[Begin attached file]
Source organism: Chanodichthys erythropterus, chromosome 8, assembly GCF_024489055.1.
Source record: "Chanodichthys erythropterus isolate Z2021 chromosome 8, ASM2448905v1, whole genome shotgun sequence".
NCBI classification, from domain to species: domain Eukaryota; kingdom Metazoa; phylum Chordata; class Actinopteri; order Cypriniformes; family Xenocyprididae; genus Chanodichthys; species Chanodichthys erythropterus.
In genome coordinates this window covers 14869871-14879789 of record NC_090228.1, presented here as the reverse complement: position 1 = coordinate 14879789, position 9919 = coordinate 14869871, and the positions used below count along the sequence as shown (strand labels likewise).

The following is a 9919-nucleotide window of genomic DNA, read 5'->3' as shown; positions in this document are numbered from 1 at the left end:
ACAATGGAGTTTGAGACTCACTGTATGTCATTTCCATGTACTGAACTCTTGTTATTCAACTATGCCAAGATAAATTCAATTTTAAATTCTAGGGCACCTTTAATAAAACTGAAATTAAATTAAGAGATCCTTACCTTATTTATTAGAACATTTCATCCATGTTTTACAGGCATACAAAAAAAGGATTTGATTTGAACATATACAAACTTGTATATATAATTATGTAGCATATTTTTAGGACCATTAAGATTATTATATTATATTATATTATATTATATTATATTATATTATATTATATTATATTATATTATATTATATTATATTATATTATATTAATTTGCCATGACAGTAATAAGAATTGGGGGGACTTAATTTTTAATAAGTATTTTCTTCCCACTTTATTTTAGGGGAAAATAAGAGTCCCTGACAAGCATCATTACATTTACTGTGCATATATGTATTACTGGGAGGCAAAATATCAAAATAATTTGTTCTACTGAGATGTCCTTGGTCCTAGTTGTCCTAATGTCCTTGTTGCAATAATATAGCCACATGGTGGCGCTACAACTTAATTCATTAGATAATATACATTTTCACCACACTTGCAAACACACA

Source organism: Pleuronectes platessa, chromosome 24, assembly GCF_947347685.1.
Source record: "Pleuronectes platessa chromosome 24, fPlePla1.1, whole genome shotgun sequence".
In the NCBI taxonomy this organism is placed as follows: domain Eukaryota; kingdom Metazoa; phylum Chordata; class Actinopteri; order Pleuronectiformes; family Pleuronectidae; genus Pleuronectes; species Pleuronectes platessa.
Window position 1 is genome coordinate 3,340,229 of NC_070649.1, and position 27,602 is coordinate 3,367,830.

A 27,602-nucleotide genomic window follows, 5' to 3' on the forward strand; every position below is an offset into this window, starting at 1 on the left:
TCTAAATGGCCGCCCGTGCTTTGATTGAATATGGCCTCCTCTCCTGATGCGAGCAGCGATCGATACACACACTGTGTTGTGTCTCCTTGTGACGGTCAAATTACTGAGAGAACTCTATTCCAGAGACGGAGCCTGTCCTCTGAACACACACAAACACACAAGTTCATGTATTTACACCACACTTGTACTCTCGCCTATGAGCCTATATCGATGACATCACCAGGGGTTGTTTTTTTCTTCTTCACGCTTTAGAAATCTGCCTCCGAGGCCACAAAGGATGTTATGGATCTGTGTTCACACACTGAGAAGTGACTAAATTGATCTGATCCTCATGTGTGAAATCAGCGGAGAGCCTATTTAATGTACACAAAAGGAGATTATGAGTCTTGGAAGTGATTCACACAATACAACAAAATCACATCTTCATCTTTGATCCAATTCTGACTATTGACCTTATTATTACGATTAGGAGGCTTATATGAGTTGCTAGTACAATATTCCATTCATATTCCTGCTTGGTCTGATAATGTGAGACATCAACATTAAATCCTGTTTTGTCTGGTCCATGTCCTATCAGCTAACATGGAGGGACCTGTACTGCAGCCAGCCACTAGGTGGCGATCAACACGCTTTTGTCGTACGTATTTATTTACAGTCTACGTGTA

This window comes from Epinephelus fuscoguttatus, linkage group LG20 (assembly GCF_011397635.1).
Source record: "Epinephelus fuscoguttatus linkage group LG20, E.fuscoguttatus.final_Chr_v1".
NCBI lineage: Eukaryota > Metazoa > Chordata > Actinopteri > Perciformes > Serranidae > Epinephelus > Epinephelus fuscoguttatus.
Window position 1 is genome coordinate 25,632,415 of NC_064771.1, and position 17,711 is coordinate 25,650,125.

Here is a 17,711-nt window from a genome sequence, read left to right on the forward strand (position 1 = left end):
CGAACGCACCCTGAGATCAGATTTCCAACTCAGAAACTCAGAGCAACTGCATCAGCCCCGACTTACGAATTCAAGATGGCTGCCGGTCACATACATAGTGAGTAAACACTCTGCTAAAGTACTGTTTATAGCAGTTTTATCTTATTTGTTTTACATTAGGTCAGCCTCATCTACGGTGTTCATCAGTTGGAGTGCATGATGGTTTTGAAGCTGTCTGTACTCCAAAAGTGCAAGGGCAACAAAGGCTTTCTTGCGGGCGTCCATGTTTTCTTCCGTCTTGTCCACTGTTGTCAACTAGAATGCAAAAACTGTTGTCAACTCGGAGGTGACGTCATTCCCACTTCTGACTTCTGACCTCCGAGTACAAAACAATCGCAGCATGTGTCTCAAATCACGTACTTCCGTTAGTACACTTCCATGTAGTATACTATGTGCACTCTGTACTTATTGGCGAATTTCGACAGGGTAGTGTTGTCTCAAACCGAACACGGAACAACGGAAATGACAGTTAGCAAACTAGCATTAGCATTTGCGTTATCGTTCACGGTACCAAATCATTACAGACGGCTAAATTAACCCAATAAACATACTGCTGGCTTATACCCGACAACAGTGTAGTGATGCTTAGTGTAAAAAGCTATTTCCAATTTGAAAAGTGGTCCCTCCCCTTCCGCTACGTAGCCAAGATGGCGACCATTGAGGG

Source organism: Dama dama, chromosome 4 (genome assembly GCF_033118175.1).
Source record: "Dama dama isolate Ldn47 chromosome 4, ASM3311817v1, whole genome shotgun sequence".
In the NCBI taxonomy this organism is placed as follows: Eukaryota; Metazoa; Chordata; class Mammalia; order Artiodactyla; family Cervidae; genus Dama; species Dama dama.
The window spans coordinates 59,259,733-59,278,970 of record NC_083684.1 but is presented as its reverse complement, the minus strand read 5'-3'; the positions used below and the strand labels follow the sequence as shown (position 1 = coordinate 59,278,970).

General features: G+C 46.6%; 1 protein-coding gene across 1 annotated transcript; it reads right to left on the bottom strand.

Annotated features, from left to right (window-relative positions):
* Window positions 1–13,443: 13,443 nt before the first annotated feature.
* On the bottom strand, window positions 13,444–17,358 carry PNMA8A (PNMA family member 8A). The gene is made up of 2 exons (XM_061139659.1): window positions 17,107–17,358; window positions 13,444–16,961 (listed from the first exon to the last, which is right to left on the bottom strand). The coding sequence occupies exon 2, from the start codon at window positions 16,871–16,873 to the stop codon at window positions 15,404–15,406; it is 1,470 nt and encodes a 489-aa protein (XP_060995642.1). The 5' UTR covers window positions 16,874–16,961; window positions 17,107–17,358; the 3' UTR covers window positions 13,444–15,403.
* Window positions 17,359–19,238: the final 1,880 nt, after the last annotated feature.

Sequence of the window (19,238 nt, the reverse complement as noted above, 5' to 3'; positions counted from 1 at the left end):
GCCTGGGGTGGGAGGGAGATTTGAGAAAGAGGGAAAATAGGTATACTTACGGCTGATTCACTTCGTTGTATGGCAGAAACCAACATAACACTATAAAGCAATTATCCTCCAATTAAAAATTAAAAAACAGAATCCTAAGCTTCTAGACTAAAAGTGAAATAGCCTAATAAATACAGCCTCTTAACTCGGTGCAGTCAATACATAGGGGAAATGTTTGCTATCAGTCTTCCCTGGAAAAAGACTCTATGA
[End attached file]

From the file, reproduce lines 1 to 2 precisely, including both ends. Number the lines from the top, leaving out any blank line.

Source organism: Chanodichthys erythropterus, chromosome 8, assembly GCF_024489055.1.
Source record: "Chanodichthys erythropterus isolate Z2021 chromosome 8, ASM2448905v1, whole genome shotgun sequence".